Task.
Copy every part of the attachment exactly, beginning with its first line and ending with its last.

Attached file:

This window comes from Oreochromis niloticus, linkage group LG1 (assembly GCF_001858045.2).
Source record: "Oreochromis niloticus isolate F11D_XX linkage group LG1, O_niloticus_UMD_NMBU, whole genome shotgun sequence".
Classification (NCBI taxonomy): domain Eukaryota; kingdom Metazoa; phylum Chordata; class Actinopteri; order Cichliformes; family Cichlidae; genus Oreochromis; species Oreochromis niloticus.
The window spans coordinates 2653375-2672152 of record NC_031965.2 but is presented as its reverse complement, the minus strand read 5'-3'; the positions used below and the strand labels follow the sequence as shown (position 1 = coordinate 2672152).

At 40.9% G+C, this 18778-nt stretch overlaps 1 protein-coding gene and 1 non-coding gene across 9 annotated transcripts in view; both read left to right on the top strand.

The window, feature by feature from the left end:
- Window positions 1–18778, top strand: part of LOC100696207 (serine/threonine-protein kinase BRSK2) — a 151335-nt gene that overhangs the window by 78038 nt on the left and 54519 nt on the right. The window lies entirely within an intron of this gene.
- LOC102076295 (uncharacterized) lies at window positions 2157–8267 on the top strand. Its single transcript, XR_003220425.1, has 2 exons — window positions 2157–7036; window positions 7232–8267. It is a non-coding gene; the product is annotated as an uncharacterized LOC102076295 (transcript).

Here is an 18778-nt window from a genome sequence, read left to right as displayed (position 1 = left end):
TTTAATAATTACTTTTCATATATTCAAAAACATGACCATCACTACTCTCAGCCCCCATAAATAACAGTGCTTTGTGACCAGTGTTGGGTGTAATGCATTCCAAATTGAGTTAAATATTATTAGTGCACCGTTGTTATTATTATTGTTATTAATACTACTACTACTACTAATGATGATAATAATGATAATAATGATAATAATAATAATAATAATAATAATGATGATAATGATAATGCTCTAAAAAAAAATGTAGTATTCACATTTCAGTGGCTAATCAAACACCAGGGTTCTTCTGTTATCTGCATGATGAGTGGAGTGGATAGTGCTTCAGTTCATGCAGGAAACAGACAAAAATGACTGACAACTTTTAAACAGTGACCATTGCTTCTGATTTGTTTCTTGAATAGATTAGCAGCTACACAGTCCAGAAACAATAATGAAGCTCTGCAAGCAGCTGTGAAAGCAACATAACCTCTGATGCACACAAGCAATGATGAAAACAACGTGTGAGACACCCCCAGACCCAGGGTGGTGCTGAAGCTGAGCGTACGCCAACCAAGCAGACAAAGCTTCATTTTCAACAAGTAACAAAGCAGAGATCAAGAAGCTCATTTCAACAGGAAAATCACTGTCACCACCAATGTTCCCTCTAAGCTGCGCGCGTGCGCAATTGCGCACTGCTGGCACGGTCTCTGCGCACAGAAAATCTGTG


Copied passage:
This window comes from Oreochromis niloticus, linkage group LG1 (assembly GCF_001858045.2).
Source record: "Oreochromis niloticus isolate F11D_XX linkage group LG1, O_niloticus_UMD_NMBU, whole genome shotgun sequence".
Classification (NCBI taxonomy): domain Eukaryota; kingdom Metazoa; phylum Chordata; class Actinopteri; order Cichliformes; family Cichlidae; genus Oreochromis; species Oreochromis niloticus.
The window spans coordinates 2653375-2672152 of record NC_031965.2 but is presented as its reverse complement, the minus strand read 5'-3'; the positions used below and the strand labels follow the sequence as shown (position 1 = coordinate 2672152).

At 40.9% G+C, this 18778-nt stretch overlaps 1 protein-coding gene and 1 non-coding gene across 9 annotated transcripts in view; both read left to right on the top strand.

The window, feature by feature from the left end:
- Window positions 1–18778, top strand: part of LOC100696207 (serine/threonine-protein kinase BRSK2) — a 151335-nt gene that overhangs the window by 78038 nt on the left and 54519 nt on the right. The window lies entirely within an intron of this gene.
- LOC102076295 (uncharacterized) lies at window positions 2157–8267 on the top strand. Its single transcript, XR_003220425.1, has 2 exons — window positions 2157–7036; window positions 7232–8267. It is a non-coding gene; the product is annotated as an uncharacterized LOC102076295 (transcript).

Here is an 18778-nt window from a genome sequence, read left to right as displayed (position 1 = left end):
TTTAATAATTACTTTTCATATATTCAAAAACATGACCATCACTACTCTCAGCCCCCATAAATAACAGTGCTTTGTGACCAGTGTTGGGTGTAATGCATTCCAAATTGAGTTAAATATTATTAGTGCACCGTTGTTATTATTATTGTTATTAATACTACTACTACTACTAATGATGATAATAATGATAATAATGATAATAATAATAATAATAATAATAATGATGATAATGATAATGCTCTAAAAAAAAATGTAGTATTCACATTTCAGTGGCTAATCAAACACCAGGGTTCTTCTGTTATCTGCATGATGAGTGGAGTGGATAGTGCTTCAGTTCATGCAGGAAACAGACAAAAATGACTGACAACTTTTAAACAGTGACCATTGCTTCTGATTTGTTTCTTGAATAGATTAGCAGCTACACAGTCCAGAAACAATAATGAAGCTCTGCAAGCAGCTGTGAAAGCAACATAACCTCTGATGCACACAAGCAATGATGAAAACAACGTGTGAGACACCCCCAGACCCAGGGTGGTGCTGAAGCTGAGCGTACGCCAACCAAGCAGACAAAGCTTCATTTTCAACAAGTAACAAAGCAGAGATCAAGAAGCTCATTTCAACAGGAAAATCACTGTCACCACCAATGTTCCCTCTAAGCTGCGCGCGTGCGCAATTGCGCACTGCTGGCACGGTCTCTGCGCACAGAAAATCTGTG